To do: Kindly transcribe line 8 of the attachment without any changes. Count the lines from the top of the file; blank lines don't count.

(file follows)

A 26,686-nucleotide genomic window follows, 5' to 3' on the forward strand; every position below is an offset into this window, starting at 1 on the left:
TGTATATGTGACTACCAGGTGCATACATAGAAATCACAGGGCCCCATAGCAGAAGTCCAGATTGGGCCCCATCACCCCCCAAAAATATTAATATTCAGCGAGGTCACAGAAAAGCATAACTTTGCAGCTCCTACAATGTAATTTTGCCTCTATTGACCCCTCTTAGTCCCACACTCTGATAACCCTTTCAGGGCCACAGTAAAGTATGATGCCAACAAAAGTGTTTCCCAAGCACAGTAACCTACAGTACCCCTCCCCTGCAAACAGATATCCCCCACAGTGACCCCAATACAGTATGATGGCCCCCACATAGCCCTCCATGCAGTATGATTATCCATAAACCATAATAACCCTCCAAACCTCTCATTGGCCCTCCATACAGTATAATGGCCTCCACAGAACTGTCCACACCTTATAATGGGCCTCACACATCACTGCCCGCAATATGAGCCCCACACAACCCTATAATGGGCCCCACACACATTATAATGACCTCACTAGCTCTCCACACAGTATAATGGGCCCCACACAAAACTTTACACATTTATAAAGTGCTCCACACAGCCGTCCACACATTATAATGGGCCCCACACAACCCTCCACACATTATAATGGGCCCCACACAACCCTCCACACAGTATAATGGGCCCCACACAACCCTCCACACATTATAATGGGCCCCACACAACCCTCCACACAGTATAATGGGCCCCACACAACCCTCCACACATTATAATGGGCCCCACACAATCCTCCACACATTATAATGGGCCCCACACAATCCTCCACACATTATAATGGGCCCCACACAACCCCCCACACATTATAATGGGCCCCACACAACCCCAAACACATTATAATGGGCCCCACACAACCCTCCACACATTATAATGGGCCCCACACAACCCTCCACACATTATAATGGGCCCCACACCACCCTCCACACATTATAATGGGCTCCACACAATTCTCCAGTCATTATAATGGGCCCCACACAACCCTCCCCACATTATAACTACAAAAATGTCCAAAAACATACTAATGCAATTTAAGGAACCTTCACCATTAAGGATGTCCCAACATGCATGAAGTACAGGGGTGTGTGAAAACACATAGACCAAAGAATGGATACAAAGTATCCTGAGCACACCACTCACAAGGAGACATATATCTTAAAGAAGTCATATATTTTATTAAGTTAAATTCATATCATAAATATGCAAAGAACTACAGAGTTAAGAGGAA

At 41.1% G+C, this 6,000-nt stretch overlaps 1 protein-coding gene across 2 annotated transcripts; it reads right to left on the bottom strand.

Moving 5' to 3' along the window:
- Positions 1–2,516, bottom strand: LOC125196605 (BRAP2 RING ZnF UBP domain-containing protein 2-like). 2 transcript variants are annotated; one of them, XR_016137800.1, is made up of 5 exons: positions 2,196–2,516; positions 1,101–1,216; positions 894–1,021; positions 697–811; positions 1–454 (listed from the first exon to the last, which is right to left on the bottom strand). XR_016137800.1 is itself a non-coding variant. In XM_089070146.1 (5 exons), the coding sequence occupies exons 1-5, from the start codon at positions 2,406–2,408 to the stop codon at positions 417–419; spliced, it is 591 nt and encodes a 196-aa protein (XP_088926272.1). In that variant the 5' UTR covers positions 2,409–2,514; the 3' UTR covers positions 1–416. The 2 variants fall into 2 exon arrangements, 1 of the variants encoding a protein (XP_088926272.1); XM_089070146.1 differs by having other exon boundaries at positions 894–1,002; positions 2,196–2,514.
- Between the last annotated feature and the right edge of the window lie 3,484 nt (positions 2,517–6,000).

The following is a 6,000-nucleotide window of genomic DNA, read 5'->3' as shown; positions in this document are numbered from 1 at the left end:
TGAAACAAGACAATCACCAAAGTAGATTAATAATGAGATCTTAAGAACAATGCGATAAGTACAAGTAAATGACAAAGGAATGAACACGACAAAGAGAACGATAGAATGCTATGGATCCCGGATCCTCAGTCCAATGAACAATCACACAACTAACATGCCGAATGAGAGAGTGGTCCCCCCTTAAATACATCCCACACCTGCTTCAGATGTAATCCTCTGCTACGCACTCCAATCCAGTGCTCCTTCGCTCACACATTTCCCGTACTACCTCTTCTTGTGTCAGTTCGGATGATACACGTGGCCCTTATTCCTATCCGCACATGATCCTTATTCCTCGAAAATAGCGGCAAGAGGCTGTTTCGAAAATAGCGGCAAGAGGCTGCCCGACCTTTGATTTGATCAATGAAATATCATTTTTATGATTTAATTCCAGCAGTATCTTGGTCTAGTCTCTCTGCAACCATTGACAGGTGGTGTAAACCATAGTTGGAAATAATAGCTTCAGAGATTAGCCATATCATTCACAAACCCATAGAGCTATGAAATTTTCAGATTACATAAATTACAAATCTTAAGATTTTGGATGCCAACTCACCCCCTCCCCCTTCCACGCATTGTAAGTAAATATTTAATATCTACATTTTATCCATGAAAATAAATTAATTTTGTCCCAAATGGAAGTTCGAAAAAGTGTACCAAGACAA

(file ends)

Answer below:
TGAAACAAGACAATCACCAAAGTAGATTAATAATGAGATCTTAAGAACAATGCGATAAGTACAAGTAAATGACAAAGGAATGAACACGACAAAGAGAACGATAGAATGCTATGGATCCCGGATCCTCAGTCCAATGAACAATCACACAACTAACATGCCGAATGAGAGAGTGGTCCCCCCTTAAATACATCCCACACCTGCTTCAGATGTAATCCTCTGCTACGCACTCCAATCCAGTGCTCCTTCGCTCACACATTTCCCGTACTACCTCTTCTTGTGTCAGTTCGGATGATACACGTGGCCCTTATTCCTATCCGCACATGATCCTTATTCCTCGAAAATAGCGGCAAGAGGCTGTTTCGAAAATAGCGGCAAGAGGCTGCCCGACCTTTGATTTGATCAATGAAATATCATTTTTATGATTTAATTCCAGCAGTATCTTGGTCTAGTCTCTCTGCAACCATTGACAGGTGGTGTAAACCATAGTTGGAAATAATAGCTTCAGAGATTAGCCATATCATTCACAAACCCATAGAGCTATGAAATTTTCAGATTACATAAATTACAAATCTTAAGATTTTGGATGCCAACTCACCCCCTCCCCCTTCCACGCATTGTAAGTAAATATTTAATATCTACATTTTATCCATGAAAATAAATTAATTTTGTCCCAAATGGAAGTTCGAAAAAGTGTACCAAGACAA